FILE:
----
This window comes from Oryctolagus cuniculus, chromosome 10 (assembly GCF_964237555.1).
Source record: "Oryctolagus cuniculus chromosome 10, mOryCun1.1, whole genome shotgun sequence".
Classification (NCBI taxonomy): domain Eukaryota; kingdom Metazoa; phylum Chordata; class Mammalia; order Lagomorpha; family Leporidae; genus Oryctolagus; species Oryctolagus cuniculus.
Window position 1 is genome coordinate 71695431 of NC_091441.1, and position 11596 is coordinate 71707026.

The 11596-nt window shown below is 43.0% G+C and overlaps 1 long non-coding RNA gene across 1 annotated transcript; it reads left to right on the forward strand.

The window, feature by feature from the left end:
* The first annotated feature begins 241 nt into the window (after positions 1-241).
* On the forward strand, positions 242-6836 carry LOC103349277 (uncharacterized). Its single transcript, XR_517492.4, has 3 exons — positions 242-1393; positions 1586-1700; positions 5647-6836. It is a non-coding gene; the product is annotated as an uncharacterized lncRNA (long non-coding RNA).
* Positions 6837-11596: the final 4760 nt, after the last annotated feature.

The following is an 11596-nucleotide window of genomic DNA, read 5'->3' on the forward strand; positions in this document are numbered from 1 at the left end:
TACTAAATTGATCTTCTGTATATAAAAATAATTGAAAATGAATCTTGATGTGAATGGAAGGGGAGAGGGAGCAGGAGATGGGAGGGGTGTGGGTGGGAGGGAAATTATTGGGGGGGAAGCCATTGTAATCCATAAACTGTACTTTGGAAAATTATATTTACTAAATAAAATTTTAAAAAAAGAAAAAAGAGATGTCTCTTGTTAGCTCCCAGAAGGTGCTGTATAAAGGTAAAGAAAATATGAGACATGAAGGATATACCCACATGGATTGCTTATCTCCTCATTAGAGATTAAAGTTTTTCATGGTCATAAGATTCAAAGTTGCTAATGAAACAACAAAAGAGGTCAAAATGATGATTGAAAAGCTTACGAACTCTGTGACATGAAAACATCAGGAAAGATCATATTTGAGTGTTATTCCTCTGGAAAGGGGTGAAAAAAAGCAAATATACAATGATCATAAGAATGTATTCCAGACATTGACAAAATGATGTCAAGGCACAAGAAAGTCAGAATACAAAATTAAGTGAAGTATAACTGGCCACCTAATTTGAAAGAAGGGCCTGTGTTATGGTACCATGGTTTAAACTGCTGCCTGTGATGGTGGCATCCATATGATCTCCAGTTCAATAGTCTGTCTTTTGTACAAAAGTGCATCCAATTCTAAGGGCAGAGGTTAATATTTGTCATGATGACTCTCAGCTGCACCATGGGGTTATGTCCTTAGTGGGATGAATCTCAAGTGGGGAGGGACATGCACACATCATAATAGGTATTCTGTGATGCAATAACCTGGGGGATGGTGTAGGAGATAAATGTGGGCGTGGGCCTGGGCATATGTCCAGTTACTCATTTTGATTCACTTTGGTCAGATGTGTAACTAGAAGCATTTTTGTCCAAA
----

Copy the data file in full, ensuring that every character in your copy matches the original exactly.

This window comes from Oryctolagus cuniculus, chromosome 10 (assembly GCF_964237555.1).
Source record: "Oryctolagus cuniculus chromosome 10, mOryCun1.1, whole genome shotgun sequence".
Classification (NCBI taxonomy): domain Eukaryota; kingdom Metazoa; phylum Chordata; class Mammalia; order Lagomorpha; family Leporidae; genus Oryctolagus; species Oryctolagus cuniculus.
Window position 1 is genome coordinate 71695431 of NC_091441.1, and position 11596 is coordinate 71707026.

The 11596-nt window shown below is 43.0% G+C and overlaps 1 long non-coding RNA gene across 1 annotated transcript; it reads left to right on the forward strand.

The window, feature by feature from the left end:
* The first annotated feature begins 241 nt into the window (after positions 1-241).
* On the forward strand, positions 242-6836 carry LOC103349277 (uncharacterized). Its single transcript, XR_517492.4, has 3 exons — positions 242-1393; positions 1586-1700; positions 5647-6836. It is a non-coding gene; the product is annotated as an uncharacterized lncRNA (long non-coding RNA).
* Positions 6837-11596: the final 4760 nt, after the last annotated feature.

The following is an 11596-nucleotide window of genomic DNA, read 5'->3' on the forward strand; positions in this document are numbered from 1 at the left end:
TACTAAATTGATCTTCTGTATATAAAAATAATTGAAAATGAATCTTGATGTGAATGGAAGGGGAGAGGGAGCAGGAGATGGGAGGGGTGTGGGTGGGAGGGAAATTATTGGGGGGGAAGCCATTGTAATCCATAAACTGTACTTTGGAAAATTATATTTACTAAATAAAATTTTAAAAAAAGAAAAAAGAGATGTCTCTTGTTAGCTCCCAGAAGGTGCTGTATAAAGGTAAAGAAAATATGAGACATGAAGGATATACCCACATGGATTGCTTATCTCCTCATTAGAGATTAAAGTTTTTCATGGTCATAAGATTCAAAGTTGCTAATGAAACAACAAAAGAGGTCAAAATGATGATTGAAAAGCTTACGAACTCTGTGACATGAAAACATCAGGAAAGATCATATTTGAGTGTTATTCCTCTGGAAAGGGGTGAAAAAAAGCAAATATACAATGATCATAAGAATGTATTCCAGACATTGACAAAATGATGTCAAGGCACAAGAAAGTCAGAATACAAAATTAAGTGAAGTATAACTGGCCACCTAATTTGAAAGAAGGGCCTGTGTTATGGTACCATGGTTTAAACTGCTGCCTGTGATGGTGGCATCCATATGATCTCCAGTTCAATAGTCTGTCTTTTGTACAAAAGTGCATCCAATTCTAAGGGCAGAGGTTAATATTTGTCATGATGACTCTCAGCTGCACCATGGGGTTATGTCCTTAGTGGGATGAATCTCAAGTGGGGAGGGACATGCACACATCATAATAGGTATTCTGTGATGCAATAACCTGGGGGATGGTGTAGGAGATAAATGTGGGCGTGGGCCTGGGCATATGTCCAGTTACTCATTTTGATTCACTTTGGTCAGATGTGTAACTAGAAGCATTTTTGTCCAAA